Earlier this month I attended UX Cambridge, a three-day event dedicated to all things user experience. There were plenty of interesting keynote talks, presentations and hands-on workshops to get stuck into and I thought I’d share my takeaways.
Our focus at Fresh Egg is moving increasingly towards a user-centric approach with customer journey mapping at its heart, so the event was particularly relevant for us and our clients.
The art of assistive technologies
UX design is all about understanding the user’s needs and making things easy for them. A seamless, straightforward user flow of actions through your website.
When roadblocks are identified, we find ways to remove them – smoothing the path once again for the user.
But not everyone has the same access needs. The Office for National Statistics states that there are over 10 million disabled people in the UK – around 15% of the population.
At UX Cambridge there was a real focus on accessibility, and how to improve the experience for users with specific requirements.
Interestingly, the focus was on people rather than compliance – a real user-centric approach – one that we try to embody with our work here at Fresh Egg.
Accessibility guidelines such as the Web Content Accessibility Guidelines (WCAG) – that refer the use of colour, language, context and navigation – are all well and good, but following these is of no use if users with specific access needs aren’t actually able to use them effectively.
The first of two talks on accessibility given by Molly Watt and Chris Bush, was around assistive technologies and how they can help to address different access needs for people with disabilities.
Speaking with real-life experience, Molly suffers from Usher Syndrome, an incurable condition that causes deafblindness, and is the director of usability and accessibility consulting group, Molly Watt Ltd.
It was fascinating to learn about the different challenges faced by users of assistive technologies and how as UX designers we can help overcome them.
A lot of what we do at Fresh Egg starts with putting ourselves in the user’s shoes. If you understand what it feels like to be a user of your website, you can enhance and improve that experience to better meet their needs.
During the workshop we did just that, testing out glasses that simulated severe visual impairments, used special gloves to represent dexterity issues, and tried assistive technology on iPhone and Android to navigate the BBC website using screen reading technology.
This helped us to understand how various access issues affect the use of technology and how we could optimise accessibility for disabled users with smart UX design.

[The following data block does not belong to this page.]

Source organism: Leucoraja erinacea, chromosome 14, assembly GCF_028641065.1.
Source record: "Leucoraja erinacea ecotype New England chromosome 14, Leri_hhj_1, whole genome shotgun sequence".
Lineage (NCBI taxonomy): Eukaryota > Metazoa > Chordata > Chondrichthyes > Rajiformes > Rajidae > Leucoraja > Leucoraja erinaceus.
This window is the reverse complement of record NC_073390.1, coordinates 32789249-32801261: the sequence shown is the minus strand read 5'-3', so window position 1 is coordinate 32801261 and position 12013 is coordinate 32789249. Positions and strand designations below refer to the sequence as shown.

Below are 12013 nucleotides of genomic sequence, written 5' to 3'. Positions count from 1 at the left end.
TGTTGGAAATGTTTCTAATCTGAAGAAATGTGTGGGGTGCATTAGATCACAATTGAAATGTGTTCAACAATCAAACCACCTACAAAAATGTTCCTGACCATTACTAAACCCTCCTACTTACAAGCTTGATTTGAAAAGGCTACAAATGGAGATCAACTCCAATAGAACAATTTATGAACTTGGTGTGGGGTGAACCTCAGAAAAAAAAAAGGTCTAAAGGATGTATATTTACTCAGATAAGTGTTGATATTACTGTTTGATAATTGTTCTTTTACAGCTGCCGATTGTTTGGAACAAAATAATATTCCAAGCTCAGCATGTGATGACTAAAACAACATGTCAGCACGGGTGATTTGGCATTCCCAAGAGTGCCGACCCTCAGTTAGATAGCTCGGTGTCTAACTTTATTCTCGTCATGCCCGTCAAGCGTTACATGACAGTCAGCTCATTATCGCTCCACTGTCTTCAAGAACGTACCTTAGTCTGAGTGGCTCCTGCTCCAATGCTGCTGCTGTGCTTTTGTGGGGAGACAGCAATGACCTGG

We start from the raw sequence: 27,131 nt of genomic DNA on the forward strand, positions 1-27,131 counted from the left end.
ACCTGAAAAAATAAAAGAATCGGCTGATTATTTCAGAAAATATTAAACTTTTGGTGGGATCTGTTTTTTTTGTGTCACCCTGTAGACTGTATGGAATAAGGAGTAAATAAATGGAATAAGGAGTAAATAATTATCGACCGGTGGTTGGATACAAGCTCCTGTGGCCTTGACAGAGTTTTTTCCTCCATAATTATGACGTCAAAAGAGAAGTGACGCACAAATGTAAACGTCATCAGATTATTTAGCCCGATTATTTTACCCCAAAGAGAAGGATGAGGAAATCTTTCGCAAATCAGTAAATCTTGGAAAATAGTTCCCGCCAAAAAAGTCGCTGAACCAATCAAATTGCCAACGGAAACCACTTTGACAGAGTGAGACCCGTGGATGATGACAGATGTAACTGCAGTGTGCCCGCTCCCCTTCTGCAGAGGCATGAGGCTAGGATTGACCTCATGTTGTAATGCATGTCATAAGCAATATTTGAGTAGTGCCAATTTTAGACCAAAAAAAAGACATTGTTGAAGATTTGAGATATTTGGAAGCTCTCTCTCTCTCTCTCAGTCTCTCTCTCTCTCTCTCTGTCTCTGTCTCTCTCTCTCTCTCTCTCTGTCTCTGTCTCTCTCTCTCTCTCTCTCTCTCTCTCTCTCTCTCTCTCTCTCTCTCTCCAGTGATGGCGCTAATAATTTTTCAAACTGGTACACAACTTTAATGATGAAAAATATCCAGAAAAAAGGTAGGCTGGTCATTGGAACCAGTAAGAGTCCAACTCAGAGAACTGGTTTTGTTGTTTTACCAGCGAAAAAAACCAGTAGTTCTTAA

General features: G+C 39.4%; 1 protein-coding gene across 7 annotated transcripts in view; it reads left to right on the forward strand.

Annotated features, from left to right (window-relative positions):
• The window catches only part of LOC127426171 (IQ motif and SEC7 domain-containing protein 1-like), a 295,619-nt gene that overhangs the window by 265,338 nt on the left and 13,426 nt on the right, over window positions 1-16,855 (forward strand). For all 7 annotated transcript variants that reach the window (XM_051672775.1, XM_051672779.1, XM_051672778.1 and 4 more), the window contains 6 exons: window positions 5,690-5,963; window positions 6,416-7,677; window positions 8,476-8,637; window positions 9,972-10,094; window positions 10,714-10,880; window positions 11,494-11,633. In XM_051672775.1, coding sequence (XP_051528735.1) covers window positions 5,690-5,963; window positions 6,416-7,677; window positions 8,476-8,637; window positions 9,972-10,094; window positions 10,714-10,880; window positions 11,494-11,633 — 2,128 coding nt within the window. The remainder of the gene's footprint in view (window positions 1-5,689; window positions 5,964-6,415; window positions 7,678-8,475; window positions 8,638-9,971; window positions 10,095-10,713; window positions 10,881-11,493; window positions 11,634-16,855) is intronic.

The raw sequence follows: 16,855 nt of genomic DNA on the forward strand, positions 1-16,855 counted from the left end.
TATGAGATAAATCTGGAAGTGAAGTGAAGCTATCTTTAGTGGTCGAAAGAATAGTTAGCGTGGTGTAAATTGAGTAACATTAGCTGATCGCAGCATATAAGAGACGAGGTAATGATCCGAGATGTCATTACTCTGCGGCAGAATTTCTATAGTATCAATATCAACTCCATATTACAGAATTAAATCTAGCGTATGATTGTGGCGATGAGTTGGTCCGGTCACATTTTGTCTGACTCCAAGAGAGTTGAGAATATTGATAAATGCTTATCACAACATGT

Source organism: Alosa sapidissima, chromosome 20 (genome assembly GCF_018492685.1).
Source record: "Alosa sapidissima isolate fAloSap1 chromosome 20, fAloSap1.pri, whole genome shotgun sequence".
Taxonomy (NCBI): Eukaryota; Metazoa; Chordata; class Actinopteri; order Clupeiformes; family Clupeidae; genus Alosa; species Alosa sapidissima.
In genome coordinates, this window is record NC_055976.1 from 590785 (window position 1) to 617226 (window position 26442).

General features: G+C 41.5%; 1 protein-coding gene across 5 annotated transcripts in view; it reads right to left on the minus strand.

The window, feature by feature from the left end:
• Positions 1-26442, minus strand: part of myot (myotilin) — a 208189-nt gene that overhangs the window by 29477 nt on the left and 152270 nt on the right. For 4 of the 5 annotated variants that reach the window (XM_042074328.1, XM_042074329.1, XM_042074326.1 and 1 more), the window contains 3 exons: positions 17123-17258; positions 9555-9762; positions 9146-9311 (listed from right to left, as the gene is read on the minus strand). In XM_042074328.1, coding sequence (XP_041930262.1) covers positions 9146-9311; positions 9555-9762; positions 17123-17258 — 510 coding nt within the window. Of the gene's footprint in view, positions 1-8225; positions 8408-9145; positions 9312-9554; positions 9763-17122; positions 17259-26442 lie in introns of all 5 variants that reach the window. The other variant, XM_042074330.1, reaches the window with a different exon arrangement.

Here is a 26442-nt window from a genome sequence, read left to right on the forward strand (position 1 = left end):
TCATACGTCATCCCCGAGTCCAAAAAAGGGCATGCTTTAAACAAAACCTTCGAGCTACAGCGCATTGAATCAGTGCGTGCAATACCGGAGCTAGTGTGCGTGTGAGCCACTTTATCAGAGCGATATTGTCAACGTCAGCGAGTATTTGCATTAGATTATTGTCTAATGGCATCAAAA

Interestingly, it doesn’t have to be a disability that causes a user to have different access needs – a number of environmental or social factors could have an impact.
The below image shows how conference attendees may have different access needs to the typical user:
Using jobs-to-be-done to design better experiences
"People don’t want to buy a quarter-inch drill. They want a quarter-inch hole." (Theodore Levitt, Harvard marketing professor).
This was an interesting one for me. The jobs-to-be-done concept is about focusing on the job that someone is trying to do – rather than just the means of achieving it. The framework looks closely at the reason that customers buy products, services, and solutions to answer their needs, desires and solve their problems.
It’s based around finding the motivations people have for making a purchase – in other words, the audience intent .
By focusing on the task that a user is trying to complete, you can map out the path in more detail and explore how external factors may affect the user journey.
This user-centric approach is something that we’re already embodying in our work at Fresh Egg – so the jobs-to-be-done framework is something we could make good use of across our UX projects.
Chatbots and ‘designing’ conversations
With 48% of consumers preferring to connect with a company via live chat than any other way of contact ( HubSpot, 2017 ), chatbots are a hot topic in the UX world, and were much-discussed at UX Cambridge.
Nowadays users expect businesses to have a 24/7, always-on response. You must be reactive, agile and flexible to survive in this ever-changing digital world – so in the interests of resourcing, chatbots make sense. But a balance must be struck between the convenience of automated technology, and real human interaction.
Questions are raised about how much ‘human’ you should inject into your chatbot – what should its personality be, and how should that relate to its purpose? If it greets you by name, is that creepy, or a welcome familiarity?
During a session ran by the team from WebCredible we discussed how a chatbot for UX Cambridge might work, mapping out the main use cases and exploring how it would respond to different event related enquires.
The bottom line was that user research is crucial to building a good chatbot. As with all user design, understanding your audience’s needs and behaviours is key to creating an experience they enjoy and feel comfortable with.
The importance of user research to underpin UX work was, as expected, a strong theme throughout the whole conference, and something we continue to put at the forefront of our work here at Fresh Egg.
Read how we use Customer Experience Journey Mapping and audience intent to inform our work.
The range of sessions at UX Cambridge was great. Over the three days I attended well over ten talks and workshops on some very diverse topics.
If you haven’t been already and are interested in UX, I would recommend UX Cambridge. I’ll definitely be going along next year – possibly to present as well as attend – so see you there!
Learn more about how Fresh Egg optimises user experience for our clients.